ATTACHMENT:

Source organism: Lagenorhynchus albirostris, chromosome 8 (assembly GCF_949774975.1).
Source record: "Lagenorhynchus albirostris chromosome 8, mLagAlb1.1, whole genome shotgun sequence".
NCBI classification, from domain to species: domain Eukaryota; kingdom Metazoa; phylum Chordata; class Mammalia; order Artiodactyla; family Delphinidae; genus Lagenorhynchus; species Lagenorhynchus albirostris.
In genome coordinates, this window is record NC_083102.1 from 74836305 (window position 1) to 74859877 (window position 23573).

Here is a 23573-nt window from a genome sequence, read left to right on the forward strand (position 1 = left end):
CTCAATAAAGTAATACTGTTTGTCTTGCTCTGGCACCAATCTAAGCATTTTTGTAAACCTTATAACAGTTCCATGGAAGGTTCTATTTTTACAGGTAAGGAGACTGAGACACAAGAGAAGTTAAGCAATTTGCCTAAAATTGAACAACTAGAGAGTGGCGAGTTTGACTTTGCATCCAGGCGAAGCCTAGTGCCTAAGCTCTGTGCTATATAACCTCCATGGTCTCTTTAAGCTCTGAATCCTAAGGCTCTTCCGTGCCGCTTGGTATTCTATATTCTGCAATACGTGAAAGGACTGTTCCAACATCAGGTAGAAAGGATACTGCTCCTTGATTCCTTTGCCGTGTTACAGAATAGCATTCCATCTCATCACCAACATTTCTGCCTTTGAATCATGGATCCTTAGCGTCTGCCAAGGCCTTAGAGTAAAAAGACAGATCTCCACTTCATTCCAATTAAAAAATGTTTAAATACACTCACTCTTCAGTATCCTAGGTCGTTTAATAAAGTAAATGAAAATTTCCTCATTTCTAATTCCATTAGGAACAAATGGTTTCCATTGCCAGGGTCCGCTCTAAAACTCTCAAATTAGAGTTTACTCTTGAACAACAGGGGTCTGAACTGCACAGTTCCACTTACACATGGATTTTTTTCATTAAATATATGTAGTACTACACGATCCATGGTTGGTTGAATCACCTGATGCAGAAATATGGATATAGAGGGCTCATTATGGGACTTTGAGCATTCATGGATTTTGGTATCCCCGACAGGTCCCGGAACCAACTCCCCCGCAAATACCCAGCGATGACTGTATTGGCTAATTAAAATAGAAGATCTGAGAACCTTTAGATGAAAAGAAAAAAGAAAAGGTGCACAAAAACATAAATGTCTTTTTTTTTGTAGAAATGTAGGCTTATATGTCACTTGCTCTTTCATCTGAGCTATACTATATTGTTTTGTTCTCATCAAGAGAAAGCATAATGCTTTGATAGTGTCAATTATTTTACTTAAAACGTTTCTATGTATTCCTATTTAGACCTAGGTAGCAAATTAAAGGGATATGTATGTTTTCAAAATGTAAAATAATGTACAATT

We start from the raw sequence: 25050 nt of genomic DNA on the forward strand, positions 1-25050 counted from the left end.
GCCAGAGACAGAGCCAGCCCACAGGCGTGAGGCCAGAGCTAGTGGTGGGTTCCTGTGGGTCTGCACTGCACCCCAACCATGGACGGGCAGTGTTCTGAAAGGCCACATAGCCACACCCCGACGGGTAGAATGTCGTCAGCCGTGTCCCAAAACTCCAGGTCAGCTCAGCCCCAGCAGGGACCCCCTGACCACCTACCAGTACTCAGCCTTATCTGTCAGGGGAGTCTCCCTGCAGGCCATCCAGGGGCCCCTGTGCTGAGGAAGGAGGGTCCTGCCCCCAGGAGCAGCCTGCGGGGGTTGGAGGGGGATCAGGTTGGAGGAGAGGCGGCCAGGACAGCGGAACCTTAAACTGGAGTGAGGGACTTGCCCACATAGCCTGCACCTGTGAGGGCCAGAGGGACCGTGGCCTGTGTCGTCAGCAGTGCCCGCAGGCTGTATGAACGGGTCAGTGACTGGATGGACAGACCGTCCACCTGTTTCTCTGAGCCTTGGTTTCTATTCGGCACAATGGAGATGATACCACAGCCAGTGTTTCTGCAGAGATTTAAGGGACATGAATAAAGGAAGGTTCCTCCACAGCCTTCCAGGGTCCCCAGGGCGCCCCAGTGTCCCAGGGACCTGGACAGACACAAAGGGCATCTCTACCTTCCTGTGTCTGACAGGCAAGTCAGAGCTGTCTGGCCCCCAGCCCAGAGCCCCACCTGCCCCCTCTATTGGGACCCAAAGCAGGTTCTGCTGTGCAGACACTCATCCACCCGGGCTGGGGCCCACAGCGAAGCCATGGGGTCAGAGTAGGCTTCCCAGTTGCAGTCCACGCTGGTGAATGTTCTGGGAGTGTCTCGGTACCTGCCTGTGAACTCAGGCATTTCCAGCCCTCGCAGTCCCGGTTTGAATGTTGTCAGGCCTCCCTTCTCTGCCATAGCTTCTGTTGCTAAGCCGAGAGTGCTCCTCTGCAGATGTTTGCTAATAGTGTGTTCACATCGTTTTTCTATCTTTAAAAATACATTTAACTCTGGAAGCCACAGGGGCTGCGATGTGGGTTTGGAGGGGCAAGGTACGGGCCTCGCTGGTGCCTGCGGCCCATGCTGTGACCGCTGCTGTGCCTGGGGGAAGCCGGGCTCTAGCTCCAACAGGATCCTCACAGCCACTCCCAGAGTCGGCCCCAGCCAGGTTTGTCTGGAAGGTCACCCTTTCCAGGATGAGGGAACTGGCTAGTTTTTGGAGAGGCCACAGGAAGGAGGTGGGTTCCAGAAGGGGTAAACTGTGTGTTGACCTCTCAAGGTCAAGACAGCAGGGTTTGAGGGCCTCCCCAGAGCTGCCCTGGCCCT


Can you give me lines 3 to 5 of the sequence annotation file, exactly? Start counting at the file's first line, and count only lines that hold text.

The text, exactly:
NCBI classification, from domain to species: domain Eukaryota; kingdom Metazoa; phylum Chordata; class Mammalia; order Artiodactyla; family Delphinidae; genus Lagenorhynchus; species Lagenorhynchus albirostris.
In genome coordinates, this window is record NC_083102.1 from 74836305 (window position 1) to 74859877 (window position 23573).

Here is a 23573-nt window from a genome sequence, read left to right on the forward strand (position 1 = left end):